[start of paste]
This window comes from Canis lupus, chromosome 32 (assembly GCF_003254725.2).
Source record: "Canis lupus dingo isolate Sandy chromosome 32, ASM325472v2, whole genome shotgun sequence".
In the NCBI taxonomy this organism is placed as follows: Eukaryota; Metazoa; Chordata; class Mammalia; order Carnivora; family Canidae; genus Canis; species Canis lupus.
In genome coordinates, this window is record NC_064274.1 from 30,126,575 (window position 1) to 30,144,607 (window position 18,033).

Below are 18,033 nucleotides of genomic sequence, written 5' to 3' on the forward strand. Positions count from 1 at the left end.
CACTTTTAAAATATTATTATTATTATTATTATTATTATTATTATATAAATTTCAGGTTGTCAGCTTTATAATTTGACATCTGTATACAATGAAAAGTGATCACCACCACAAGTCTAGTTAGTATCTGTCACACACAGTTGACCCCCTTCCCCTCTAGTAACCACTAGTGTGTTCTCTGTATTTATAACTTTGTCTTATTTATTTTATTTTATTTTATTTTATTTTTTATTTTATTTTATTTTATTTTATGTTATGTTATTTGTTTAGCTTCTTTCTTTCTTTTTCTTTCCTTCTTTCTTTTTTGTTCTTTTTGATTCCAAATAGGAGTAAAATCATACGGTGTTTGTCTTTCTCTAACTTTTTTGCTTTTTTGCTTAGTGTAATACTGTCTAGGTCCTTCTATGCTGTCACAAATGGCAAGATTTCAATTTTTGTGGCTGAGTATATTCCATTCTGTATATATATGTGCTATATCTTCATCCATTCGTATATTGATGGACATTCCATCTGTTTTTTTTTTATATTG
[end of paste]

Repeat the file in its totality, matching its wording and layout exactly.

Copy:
This window comes from Canis lupus, chromosome 32 (assembly GCF_003254725.2).
Source record: "Canis lupus dingo isolate Sandy chromosome 32, ASM325472v2, whole genome shotgun sequence".
In the NCBI taxonomy this organism is placed as follows: Eukaryota; Metazoa; Chordata; class Mammalia; order Carnivora; family Canidae; genus Canis; species Canis lupus.
In genome coordinates, this window is record NC_064274.1 from 30,126,575 (window position 1) to 30,144,607 (window position 18,033).

Below are 18,033 nucleotides of genomic sequence, written 5' to 3' on the forward strand. Positions count from 1 at the left end.
CACTTTTAAAATATTATTATTATTATTATTATTATTATTATTATATAAATTTCAGGTTGTCAGCTTTATAATTTGACATCTGTATACAATGAAAAGTGATCACCACCACAAGTCTAGTTAGTATCTGTCACACACAGTTGACCCCCTTCCCCTCTAGTAACCACTAGTGTGTTCTCTGTATTTATAACTTTGTCTTATTTATTTTATTTTATTTTATTTTATTTTTTATTTTATTTTATTTTATTTTATGTTATGTTATTTGTTTAGCTTCTTTCTTTCTTTTTCTTTCCTTCTTTCTTTTTTGTTCTTTTTGATTCCAAATAGGAGTAAAATCATACGGTGTTTGTCTTTCTCTAACTTTTTTGCTTTTTTGCTTAGTGTAATACTGTCTAGGTCCTTCTATGCTGTCACAAATGGCAAGATTTCAATTTTTGTGGCTGAGTATATTCCATTCTGTATATATATGTGCTATATCTTCATCCATTCGTATATTGATGGACATTCCATCTGTTTTTTTTTTATATTG